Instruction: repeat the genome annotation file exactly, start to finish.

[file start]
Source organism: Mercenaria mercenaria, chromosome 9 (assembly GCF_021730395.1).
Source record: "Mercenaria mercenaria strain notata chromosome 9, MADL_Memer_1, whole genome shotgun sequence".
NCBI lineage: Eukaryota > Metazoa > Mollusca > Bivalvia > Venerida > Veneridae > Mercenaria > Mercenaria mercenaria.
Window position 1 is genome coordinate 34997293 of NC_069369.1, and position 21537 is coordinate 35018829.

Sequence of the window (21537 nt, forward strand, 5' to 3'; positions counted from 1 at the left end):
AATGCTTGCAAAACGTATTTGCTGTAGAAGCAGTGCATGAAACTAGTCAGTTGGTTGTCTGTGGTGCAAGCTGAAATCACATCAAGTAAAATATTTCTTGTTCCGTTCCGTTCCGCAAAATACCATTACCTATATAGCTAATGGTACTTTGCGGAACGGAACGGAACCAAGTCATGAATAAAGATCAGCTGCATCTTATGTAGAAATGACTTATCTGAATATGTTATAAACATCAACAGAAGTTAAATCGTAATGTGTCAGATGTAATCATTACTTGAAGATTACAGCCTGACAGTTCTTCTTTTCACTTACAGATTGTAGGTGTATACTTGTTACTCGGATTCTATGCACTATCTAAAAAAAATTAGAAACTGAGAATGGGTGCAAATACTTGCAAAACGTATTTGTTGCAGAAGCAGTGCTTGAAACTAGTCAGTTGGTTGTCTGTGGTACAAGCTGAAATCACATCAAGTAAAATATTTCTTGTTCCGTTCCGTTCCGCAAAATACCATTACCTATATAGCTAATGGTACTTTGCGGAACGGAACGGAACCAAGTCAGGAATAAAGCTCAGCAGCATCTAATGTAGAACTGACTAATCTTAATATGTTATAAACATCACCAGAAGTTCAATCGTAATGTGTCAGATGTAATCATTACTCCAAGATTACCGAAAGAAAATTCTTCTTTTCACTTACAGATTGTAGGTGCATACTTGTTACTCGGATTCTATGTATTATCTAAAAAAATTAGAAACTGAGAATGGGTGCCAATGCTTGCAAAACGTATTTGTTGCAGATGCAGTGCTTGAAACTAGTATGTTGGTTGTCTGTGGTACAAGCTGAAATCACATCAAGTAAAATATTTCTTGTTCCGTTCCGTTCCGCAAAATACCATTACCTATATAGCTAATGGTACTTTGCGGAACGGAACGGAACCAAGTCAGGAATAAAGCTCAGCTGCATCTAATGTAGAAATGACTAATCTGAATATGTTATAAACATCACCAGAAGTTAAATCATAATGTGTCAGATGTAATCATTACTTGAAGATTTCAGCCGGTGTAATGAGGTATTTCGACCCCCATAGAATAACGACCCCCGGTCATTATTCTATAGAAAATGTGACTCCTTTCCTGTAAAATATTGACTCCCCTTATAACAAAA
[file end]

Source organism: Mercenaria mercenaria, chromosome 9 (assembly GCF_021730395.1).
Source record: "Mercenaria mercenaria strain notata chromosome 9, MADL_Memer_1, whole genome shotgun sequence".
NCBI lineage: Eukaryota > Metazoa > Mollusca > Bivalvia > Venerida > Veneridae > Mercenaria > Mercenaria mercenaria.
Window position 1 is genome coordinate 34997293 of NC_069369.1, and position 21537 is coordinate 35018829.

Sequence of the window (21537 nt, forward strand, 5' to 3'; positions counted from 1 at the left end):
AATGCTTGCAAAACGTATTTGCTGTAGAAGCAGTGCATGAAACTAGTCAGTTGGTTGTCTGTGGTGCAAGCTGAAATCACATCAAGTAAAATATTTCTTGTTCCGTTCCGTTCCGCAAAATACCATTACCTATATAGCTAATGGTACTTTGCGGAACGGAACGGAACCAAGTCATGAATAAAGATCAGCTGCATCTTATGTAGAAATGACTTATCTGAATATGTTATAAACATCAACAGAAGTTAAATCGTAATGTGTCAGATGTAATCATTACTTGAAGATTACAGCCTGACAGTTCTTCTTTTCACTTACAGATTGTAGGTGTATACTTGTTACTCGGATTCTATGCACTATCTAAAAAAAATTAGAAACTGAGAATGGGTGCAAATACTTGCAAAACGTATTTGTTGCAGAAGCAGTGCTTGAAACTAGTCAGTTGGTTGTCTGTGGTACAAGCTGAAATCACATCAAGTAAAATATTTCTTGTTCCGTTCCGTTCCGCAAAATACCATTACCTATATAGCTAATGGTACTTTGCGGAACGGAACGGAACCAAGTCAGGAATAAAGCTCAGCAGCATCTAATGTAGAACTGACTAATCTTAATATGTTATAAACATCACCAGAAGTTCAATCGTAATGTGTCAGATGTAATCATTACTCCAAGATTACCGAAAGAAAATTCTTCTTTTCACTTACAGATTGTAGGTGCATACTTGTTACTCGGATTCTATGTATTATCTAAAAAAATTAGAAACTGAGAATGGGTGCCAATGCTTGCAAAACGTATTTGTTGCAGATGCAGTGCTTGAAACTAGTATGTTGGTTGTCTGTGGTACAAGCTGAAATCACATCAAGTAAAATATTTCTTGTTCCGTTCCGTTCCGCAAAATACCATTACCTATATAGCTAATGGTACTTTGCGGAACGGAACGGAACCAAGTCAGGAATAAAGCTCAGCTGCATCTAATGTAGAAATGACTAATCTGAATATGTTATAAACATCACCAGAAGTTAAATCATAATGTGTCAGATGTAATCATTACTTGAAGATTTCAGCCGGTGTAATGAGGTATTTCGACCCCCATAGAATAACGACCCCCGGTCATTATTCTATAGAAAATGTGACTCCTTTCCTGTAAAATATTGACTCCCCTTATAACAAAA